Friday, May 6, 2011

review - The Malcontent

The Malcontent
by John Marston
directed by Elizabeth Swain
Antaeus Theatre Company
through June 19

Antaeus' quest for the ultimate in classic plays has led to a rare production of John Marston's satire The Malcontent, which, despite an intense, almost insurmountable language barrier, offers a timeless and humorous glimpse at the hypocrisy of mankind, especially as it applies to the manipulation of the political machine. It is 1603 but it might as well be 2011 as adultery and greed for money and power remain man's top priorities. This is a production that is first and foremost stunning to look at but it does have its drawbacks. The flow of Act I is slowed by a barrage of unfamiliar dialectal terms, but if you're willing to hang in there, Act II pays off big time with an elegant sense of fun.

It's always fun to see a villain at his finest hour plotting his revenge and winning at every turn until... Such is the case with Mendoza (Ramon DeOCampo) a maliciously ambitious servant of the usurping Duke Pietro ( Bill Brochtrup) who has seized control of Genoa and banished Altofront (Bo Foxworth), the former Duke and emprisoned his wife the Duchess Maria (Ann Noble). Whilst Mendoza schemes to separate the weak Pietro and his Duchess wife Aurelia (Jules Willcox) by falsely accusing her of adultery with Ferneze (Adam Meyer) and attempting to prove it, Altofront disguises himself as Malevole, the malcontent of the title and plots to undo all that Mendoza has ordained. Only one servant Celso (Joe Holt) is aware of Malevole's true identity, thus showing him allegiance and feigning loyalty to Mendoza, whom eventually he publicly betrays. All of the servants swap loyalties as quickly and easily as they change their stockings, as corruption runs amuck.

Under Swain's smooth direction, the players* give equally excellent performances with Foxworth and DeOCampo both superb. Lynn Milgrim as Maquerelle, a former courtesan and pandress, is a joy to watch as is John Achorn as Bilioso the deceptively fumbling old marshal. Noble is a stunner in her brief scenes as Maria, so beautiful and regal in posture and delivery. DeOCampo is particularly engaging as he enters the audience seducing various women, then abruptly changing tones to defame their lack of virtue. Milgrim also has some brilliant moments as she hails youth and beauty peddling her aphrodisiac. What truisms still exist as "Women rail against bad clothes and old age" and as one official proclaims "Better to stand with wrong than fall with right". Ah, governments will always represent wickedness extreme!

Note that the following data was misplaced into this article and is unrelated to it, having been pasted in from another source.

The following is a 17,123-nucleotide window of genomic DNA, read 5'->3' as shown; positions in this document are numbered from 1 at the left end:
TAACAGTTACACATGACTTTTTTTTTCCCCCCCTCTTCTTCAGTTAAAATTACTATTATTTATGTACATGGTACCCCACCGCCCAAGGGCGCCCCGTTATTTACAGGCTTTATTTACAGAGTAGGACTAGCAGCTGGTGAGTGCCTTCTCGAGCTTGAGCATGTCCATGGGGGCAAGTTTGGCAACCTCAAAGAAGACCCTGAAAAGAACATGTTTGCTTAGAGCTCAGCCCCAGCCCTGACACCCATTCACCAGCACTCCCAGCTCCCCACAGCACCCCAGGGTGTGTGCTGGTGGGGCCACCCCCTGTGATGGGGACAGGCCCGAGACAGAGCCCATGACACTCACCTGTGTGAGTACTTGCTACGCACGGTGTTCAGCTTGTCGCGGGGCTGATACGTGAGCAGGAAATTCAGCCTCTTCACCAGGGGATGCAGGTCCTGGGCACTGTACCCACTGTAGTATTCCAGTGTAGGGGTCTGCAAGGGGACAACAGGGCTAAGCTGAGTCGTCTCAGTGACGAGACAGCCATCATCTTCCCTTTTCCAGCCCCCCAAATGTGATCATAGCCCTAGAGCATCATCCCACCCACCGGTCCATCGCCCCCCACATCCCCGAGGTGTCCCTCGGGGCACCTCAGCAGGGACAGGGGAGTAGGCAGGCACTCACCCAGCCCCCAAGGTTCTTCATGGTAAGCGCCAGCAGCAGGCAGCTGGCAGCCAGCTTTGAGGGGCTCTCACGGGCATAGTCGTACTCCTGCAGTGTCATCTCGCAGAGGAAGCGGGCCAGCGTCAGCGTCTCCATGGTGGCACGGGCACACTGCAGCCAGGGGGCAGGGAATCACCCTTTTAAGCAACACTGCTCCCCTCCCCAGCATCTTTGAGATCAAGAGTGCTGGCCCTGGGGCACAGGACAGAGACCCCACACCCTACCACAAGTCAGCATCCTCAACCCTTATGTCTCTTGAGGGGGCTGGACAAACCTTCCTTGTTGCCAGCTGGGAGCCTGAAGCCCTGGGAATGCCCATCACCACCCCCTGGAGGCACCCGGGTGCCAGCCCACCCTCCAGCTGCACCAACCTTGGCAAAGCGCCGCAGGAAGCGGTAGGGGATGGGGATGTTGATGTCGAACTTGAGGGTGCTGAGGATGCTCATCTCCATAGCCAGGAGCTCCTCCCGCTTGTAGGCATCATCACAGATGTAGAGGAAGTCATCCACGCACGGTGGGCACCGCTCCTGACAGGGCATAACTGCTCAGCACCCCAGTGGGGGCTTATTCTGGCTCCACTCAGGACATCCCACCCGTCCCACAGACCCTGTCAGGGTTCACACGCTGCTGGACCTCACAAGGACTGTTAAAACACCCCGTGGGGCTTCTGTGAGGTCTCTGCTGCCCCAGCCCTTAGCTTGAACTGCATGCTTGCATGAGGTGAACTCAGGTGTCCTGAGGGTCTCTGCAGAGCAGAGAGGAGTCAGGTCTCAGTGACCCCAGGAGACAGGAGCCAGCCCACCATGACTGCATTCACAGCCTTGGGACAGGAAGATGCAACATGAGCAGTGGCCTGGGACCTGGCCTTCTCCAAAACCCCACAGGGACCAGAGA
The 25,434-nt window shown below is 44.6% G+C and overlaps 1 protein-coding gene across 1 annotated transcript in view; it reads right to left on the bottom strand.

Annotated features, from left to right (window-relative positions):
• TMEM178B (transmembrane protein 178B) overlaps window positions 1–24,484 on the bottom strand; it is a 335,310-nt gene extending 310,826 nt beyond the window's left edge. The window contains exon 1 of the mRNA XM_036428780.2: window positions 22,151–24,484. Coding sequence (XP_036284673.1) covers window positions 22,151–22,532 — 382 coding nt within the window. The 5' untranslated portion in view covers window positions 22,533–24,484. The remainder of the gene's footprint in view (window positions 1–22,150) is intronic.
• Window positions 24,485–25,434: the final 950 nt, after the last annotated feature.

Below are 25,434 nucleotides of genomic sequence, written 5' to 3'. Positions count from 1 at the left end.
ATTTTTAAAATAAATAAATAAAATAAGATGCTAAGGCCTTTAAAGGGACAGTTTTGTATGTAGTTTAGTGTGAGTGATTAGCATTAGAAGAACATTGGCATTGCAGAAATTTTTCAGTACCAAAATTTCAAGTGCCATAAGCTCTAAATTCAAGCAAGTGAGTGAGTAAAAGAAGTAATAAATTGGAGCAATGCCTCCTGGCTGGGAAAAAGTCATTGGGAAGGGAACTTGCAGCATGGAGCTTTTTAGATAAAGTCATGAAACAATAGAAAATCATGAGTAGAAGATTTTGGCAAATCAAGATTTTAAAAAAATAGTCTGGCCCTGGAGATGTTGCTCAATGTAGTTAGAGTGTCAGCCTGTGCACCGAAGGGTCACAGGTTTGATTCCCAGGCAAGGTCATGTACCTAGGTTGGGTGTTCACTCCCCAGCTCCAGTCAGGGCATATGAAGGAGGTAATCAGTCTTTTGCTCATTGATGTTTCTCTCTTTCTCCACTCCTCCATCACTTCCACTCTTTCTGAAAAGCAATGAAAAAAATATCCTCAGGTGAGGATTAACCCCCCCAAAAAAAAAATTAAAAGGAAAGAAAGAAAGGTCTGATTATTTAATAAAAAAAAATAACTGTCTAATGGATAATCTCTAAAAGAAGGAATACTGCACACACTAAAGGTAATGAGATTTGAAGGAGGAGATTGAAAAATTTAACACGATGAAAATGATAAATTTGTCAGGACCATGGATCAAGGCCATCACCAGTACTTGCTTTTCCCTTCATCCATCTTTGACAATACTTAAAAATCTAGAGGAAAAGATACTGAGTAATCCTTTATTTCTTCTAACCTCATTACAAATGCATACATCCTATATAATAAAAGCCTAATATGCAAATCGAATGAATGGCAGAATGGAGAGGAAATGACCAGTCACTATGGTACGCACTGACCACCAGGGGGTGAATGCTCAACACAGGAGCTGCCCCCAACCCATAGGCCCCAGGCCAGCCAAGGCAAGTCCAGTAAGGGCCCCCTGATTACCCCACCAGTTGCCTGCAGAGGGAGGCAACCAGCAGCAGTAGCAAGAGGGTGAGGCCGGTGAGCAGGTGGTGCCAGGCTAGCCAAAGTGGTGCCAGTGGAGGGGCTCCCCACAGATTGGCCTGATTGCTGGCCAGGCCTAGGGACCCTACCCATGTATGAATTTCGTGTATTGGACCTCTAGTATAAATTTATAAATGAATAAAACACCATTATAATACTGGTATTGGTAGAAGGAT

A. Jeffrey Schoenberg's beautiful costumes and Tom Buderwitz' incredibly simplistic set in wood are treats to the eye, helping to make this a sumptuous production. Even with a slow and complex beginning due to the aforementioned language and heavy plot constraints, the play finds its true sense of justice and evens out with greater levity by the finale. Lovely original  period music by Peter Bayne and choreography by Heather Allyn also add fine brush strokes to a rich canvas.
4 out of 5 stars
* As in all Antaeus productions, the play is double cast. These are the Cuckolds; the alternate cast are the Wittols (or compliant Cuckolds). Check the following website for dates of performance of each ensemble:

No comments:

Post a Comment